China’s AIIB (Asian Infrastructure Investment Bank) is being launched with a huge capital of 100 billion Dollars, posing a direct threat to American economic supremacy, to IMF and World Bank. It is also posing a threat to ADB (Asian Development Bank– under the Japanese stewardship). AIIB is being participated by 57 countries. Some of the participating countries, despite strong American advice not to, are close American allies. France, Germany and Britain are few of such staunch allies. AIIB is believed to cater to 1/3rd of world trade by 2020 and about 40 % of Global activity by 2030.

China is expanding its influence in Africa, Asia and Latin America–once considered to be American backyard. In Latin America it has invested 119 billion Dollars since 2005 with fewer strings attached in comparison to IMF and World Bank loaning regimen. It has loaned 56b to Venezuela, 22b to Brazil and 19b to Argentina. Whereas IDB (Inter American Development Bank), US import Export Bank and World Bank combined have loaned only 75 billion in 10 years.  Asia by 2030 would have 3 out of 4 world largest economies and would produce about ½ of world global output by 2050. The importance of Chinese Investment bank therefore would be enhanced manifold as the infrastructure of most of the developing and developed Countries, including US, even now is already in need of huge investment for repair and maintenance as well as for new construction.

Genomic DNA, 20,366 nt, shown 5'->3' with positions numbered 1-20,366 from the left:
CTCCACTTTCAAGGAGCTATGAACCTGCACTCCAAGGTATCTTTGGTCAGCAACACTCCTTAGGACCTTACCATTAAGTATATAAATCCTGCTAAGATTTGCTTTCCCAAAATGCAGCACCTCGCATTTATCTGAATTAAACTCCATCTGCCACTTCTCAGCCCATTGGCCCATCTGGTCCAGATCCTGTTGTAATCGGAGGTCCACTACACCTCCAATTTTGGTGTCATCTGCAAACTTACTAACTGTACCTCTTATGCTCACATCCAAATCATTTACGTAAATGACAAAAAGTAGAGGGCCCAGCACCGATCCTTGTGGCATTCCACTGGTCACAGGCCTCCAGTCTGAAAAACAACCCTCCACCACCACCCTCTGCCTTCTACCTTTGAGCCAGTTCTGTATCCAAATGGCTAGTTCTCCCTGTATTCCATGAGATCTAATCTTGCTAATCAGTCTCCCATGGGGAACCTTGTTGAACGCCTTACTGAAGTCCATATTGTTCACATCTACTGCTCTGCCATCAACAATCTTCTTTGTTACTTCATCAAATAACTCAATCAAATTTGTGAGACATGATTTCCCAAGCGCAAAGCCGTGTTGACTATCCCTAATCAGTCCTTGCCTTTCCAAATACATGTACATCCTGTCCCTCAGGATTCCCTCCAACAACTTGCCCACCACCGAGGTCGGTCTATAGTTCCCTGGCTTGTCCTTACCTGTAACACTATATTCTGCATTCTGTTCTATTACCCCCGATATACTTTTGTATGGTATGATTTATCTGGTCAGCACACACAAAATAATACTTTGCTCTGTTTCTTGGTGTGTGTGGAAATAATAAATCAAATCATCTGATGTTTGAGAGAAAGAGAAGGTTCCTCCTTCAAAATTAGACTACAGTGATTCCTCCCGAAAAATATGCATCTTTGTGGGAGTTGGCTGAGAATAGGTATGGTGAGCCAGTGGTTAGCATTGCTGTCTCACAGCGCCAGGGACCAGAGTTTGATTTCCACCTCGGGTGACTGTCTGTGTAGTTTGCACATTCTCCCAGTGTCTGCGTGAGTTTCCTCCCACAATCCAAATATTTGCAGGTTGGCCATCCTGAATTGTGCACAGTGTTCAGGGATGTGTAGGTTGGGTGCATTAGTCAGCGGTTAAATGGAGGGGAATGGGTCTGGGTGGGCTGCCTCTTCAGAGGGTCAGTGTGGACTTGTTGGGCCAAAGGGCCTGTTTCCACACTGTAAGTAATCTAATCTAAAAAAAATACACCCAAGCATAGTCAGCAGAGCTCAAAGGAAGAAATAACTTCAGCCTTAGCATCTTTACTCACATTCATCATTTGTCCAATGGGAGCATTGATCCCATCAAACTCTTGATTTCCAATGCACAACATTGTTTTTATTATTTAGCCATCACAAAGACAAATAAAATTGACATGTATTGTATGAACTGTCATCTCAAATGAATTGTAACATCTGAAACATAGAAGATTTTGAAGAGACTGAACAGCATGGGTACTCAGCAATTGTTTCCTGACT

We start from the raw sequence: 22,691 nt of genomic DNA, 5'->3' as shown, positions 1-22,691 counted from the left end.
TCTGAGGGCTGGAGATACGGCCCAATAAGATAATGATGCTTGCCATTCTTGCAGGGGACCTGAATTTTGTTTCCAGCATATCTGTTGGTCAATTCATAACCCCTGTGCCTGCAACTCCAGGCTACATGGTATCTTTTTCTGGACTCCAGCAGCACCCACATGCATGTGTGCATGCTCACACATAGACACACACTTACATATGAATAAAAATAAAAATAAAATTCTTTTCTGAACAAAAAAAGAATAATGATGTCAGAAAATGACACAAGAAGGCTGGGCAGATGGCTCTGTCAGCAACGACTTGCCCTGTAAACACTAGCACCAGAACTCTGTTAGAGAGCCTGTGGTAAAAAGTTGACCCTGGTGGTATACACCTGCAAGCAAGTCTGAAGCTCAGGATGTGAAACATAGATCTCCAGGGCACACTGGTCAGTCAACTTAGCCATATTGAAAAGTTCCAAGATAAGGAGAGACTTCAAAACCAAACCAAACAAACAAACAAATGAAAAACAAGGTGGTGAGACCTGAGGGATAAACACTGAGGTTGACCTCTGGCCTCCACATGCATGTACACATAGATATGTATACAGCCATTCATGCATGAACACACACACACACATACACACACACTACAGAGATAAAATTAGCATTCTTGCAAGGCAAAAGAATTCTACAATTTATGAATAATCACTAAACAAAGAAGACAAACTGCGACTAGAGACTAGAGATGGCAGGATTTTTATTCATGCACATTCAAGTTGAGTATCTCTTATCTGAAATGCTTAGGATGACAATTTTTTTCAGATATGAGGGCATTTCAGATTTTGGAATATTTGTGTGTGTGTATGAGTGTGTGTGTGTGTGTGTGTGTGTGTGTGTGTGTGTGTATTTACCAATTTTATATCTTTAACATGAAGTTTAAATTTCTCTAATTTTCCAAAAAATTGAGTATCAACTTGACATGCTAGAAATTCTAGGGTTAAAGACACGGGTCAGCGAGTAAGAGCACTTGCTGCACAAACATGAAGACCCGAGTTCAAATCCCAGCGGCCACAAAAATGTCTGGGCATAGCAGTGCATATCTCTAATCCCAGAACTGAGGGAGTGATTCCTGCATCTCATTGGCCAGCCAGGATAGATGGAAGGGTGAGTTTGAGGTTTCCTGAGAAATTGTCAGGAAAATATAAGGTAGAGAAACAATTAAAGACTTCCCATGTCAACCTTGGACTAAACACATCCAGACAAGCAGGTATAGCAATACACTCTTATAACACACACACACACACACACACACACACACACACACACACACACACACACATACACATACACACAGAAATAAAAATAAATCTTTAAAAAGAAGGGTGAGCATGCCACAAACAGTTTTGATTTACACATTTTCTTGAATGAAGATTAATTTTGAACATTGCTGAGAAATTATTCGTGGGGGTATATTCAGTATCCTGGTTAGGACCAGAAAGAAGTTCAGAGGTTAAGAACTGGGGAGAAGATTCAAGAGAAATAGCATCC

Chinese Investment in South Asian countries is comparatively smaller but vital for achievement of its long term objectives. Chinese Investment in Pakistan, Gwadar Port of about 45b $, is being blown out of proportion by the incumbent Govt. for obvious expedient reasons. In Nicaragua one Chinese businessman is investing 50b $ constructing his own canal on the model of Panama Canal. Had there been an honest and capable Govt., with technical experts at hand, this investment could have been a windfall for Pakistan. China needs that Port, of unique contour suitable for modern Panamax or Post-Panamax ships to be harbored and with almost zero blockade possibility, more than Pakistan needs Chinese Investment.  China would save a fortune by almost free use of Gwadar Port. Pakistan on the other hand, would be burdened with repayment of the loan and heavy cost, with possible casualties, of providing extensive security to Chinese workforce. In return Pakistan would get a pittance after long time in the form of tariff. Strategically Pakistan would be severely disadvantaged as all of its neighbors are already feeling threatened. We should also be mindful that China has a huge appetite for raw material and very little for value added finished products. Pakistan lacks institutions, equipment and expertise for providing even raw material efficiently and economically. If china would provide all that too then it would be nothing short of a long term leasing of Pakistan along-with its resources to China. Coal based Power generation plants, which will be completely phased out by Chinese in their own country by2030, is a crude example of Pakistan’s lack of awareness and concern for its National Interests. Pakistani industry already in doldrums may not be able to compete or even sustain. We might end up becoming a satellite, slave state of China. I really wonder if any institution, including Pakistani military and civil establishment, has considered all these risk?